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Resonate Global Mission missionary Rebekah Wissink thinks of her classroom at Good Shepherd’s Fold in Uganda as a training ground for students to give their best to God. This past year, her students did just that when they stepped out of their comfort zone and staged a performance of The Lion, the Witch, and the Wardrobe.

Strengthening Biblical Connections

When Rebekah and her co-teacher volunteered to teach drama to middle and high school students this year, they thought The Lion, the Witch, and the Wardrobe adapted from the novel by C.S. Lewis was a natural choice.

“There are so many wonderful connections C.S. Lewis makes between his novels and the Bible,” said Rebekah. But producing a play also encouraged students to stretch themselves with new tasks and responsibilities.

Students who are generally quieter in class were cast in leading roles. Students who didn’t always show the most motivation in their classwork were given lines to memorize, costumes to design, and sets to construct. Rebekah and her co-teacher worked with each student, encouraging them to give their best to God. Students seemed to take the lesson to heart and worked hard.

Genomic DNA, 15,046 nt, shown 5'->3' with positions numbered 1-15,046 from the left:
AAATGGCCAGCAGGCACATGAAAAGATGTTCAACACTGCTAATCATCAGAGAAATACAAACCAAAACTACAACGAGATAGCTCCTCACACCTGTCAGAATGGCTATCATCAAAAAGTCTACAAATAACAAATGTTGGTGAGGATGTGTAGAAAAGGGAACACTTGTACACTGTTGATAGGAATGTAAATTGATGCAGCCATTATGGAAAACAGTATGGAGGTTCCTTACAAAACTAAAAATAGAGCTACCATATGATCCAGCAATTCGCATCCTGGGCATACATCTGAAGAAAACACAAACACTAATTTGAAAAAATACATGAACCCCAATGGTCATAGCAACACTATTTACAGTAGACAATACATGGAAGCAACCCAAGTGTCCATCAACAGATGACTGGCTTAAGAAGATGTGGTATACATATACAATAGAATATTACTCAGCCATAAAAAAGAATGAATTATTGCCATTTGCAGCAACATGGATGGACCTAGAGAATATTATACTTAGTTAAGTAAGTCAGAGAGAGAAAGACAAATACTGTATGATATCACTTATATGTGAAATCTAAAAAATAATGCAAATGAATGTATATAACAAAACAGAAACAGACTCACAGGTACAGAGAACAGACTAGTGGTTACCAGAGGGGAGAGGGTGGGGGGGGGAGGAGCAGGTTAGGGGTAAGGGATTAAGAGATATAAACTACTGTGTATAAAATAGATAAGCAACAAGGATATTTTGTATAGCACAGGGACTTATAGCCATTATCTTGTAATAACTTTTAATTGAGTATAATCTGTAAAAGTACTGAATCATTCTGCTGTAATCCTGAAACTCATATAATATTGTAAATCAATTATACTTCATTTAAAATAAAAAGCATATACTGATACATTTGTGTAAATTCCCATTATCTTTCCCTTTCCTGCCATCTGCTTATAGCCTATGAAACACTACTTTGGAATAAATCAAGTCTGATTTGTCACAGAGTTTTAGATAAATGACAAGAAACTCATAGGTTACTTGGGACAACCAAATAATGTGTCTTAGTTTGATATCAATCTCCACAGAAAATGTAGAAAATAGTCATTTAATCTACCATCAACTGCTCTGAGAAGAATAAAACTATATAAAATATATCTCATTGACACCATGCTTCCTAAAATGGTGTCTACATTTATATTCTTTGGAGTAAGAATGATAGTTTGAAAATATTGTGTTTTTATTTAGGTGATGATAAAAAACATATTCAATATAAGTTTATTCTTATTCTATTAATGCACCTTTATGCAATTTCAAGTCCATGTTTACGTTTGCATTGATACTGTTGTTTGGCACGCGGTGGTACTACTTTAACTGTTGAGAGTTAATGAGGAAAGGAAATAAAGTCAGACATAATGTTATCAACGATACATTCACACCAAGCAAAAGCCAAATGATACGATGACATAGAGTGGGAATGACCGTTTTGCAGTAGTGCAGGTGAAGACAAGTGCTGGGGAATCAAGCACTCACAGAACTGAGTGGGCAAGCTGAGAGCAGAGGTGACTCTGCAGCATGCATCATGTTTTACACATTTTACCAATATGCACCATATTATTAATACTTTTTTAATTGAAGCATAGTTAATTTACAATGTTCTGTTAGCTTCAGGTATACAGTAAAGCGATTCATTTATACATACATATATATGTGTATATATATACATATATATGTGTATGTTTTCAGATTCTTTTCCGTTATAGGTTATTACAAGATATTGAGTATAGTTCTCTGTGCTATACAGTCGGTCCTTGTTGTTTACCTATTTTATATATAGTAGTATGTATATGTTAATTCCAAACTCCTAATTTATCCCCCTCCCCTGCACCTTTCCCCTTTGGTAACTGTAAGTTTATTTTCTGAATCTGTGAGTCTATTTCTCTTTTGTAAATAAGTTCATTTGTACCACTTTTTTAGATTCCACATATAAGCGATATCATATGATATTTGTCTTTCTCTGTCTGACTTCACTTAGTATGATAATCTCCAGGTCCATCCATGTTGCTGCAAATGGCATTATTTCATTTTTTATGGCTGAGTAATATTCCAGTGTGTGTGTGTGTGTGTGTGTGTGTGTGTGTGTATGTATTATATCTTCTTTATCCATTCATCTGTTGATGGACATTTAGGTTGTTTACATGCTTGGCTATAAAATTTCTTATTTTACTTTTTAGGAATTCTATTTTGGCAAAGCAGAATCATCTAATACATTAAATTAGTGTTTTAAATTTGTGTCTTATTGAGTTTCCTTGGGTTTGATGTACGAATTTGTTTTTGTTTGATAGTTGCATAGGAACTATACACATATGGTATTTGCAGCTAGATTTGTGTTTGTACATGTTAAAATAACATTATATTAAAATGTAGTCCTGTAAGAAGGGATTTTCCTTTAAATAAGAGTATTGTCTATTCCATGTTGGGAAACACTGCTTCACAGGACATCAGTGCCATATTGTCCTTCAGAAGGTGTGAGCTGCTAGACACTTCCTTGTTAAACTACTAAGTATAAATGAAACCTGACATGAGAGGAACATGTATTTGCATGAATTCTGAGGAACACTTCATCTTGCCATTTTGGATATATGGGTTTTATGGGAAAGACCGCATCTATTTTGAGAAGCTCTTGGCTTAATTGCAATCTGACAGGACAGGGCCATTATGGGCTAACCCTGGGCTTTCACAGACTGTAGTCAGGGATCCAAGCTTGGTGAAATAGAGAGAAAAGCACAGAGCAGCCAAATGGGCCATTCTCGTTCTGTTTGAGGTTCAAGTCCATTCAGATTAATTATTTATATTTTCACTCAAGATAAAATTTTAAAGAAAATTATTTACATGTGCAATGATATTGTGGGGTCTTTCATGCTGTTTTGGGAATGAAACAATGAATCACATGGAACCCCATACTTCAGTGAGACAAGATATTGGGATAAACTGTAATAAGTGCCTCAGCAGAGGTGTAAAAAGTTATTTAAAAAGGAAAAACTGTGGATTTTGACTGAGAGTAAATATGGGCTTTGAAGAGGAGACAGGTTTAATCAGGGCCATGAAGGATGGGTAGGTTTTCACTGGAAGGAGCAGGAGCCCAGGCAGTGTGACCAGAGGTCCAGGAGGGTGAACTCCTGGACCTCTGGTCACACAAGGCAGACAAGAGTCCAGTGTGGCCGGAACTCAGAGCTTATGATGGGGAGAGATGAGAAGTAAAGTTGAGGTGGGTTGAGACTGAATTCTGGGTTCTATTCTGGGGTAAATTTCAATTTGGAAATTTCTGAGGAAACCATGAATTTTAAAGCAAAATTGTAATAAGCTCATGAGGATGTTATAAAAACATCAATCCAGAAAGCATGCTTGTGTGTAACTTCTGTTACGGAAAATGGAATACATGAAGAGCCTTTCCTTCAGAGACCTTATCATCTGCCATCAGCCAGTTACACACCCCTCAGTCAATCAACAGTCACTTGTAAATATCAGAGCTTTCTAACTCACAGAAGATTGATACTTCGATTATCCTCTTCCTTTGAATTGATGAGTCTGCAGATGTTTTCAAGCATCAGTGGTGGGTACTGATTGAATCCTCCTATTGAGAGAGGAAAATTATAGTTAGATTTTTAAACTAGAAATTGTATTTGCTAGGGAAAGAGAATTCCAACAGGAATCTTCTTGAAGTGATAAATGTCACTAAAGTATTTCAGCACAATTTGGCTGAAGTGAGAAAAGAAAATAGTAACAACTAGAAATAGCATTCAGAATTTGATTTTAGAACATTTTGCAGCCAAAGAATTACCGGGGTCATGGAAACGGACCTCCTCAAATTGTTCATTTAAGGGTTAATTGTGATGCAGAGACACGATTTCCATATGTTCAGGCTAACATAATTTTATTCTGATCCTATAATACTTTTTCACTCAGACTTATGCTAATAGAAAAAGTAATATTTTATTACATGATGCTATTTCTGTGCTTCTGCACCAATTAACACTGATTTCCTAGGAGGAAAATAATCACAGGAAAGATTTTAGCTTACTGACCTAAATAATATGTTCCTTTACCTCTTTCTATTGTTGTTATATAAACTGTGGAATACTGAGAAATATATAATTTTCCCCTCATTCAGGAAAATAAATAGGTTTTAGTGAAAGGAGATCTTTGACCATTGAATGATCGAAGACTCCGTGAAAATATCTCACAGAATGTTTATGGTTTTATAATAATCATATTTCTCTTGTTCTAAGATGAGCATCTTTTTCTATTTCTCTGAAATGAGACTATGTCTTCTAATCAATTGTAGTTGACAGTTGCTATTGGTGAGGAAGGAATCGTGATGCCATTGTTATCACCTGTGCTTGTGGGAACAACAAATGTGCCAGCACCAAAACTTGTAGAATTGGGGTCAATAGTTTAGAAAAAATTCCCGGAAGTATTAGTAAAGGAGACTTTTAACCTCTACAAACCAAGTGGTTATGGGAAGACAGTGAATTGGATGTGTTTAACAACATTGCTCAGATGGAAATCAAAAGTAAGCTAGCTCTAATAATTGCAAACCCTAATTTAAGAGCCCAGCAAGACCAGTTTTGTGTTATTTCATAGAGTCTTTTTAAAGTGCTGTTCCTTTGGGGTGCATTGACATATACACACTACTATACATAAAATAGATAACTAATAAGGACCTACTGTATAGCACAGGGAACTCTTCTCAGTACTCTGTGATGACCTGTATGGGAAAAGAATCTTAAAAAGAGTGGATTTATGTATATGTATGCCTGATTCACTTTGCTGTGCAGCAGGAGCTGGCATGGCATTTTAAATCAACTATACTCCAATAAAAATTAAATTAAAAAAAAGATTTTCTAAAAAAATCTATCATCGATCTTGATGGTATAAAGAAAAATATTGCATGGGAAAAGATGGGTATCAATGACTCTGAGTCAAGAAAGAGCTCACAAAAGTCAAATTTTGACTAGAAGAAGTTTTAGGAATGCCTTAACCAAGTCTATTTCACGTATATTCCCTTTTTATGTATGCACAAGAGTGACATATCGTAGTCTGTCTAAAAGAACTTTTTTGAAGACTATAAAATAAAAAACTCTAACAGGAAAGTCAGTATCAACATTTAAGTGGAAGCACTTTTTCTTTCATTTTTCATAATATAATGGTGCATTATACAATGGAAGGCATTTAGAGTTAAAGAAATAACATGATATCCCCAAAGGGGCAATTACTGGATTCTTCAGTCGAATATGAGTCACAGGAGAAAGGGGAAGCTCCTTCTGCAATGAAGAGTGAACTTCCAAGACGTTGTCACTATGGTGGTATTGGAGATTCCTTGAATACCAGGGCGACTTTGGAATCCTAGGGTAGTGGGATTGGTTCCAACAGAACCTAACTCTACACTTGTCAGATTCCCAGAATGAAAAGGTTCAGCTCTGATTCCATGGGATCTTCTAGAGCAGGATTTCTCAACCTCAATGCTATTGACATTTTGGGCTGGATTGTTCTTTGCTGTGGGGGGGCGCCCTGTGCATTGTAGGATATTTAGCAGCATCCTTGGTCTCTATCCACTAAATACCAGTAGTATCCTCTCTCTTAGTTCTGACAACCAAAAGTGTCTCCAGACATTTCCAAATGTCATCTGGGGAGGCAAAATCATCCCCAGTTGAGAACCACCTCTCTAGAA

“I think some [students] have been surprised at what they have seen classmates do—and even what they have done themselves,” said Rebekah.

Stretching Themselves

One student who speaks quietly and is more reserved was cast as the White Witch. As the students gathered the first week of practice to rehearse the first scene, she shocked everyone. She already had almost all her lines memorized!

“I was so excited to see this student who generally is more quiet … get so much into her role and really act the part,” said Rebekah. “It was so fun to watch and it also really ignited the desire to perform well in the students around her.”

Students poured into not only memorizing their lines, but learning their character. Students worked together to create innovative set pieces. Week after week, they worked hard to get ready for showtime.


The day of the performance, students donned costumes pieced together with leopard print shirts, shiny fabric, fuzzy blankets, and big belts. Jittery with nerves, they stepped onto a stage transformed into Narnia and performed for their fellow students, families, and friends. 

One student who helped design and paint much of the set also stepped into the role of Aslan. “You would have never guessed how nervous she was during the performance,” said Rebekah. “We couldn’t have been more proud of what the students accomplished.”

Resonate missionaries serving as teachers work hard to empower young people to live for Christ. Putting on this play was not just an important lesson for students this past year—it’s an important lifelong lesson. They stepped out of their comfort zone, stretched themselves, and worked as a team to give their best to God.

“My prayer is that God will continue to help these students desire to do their best for him,” said Rebekah.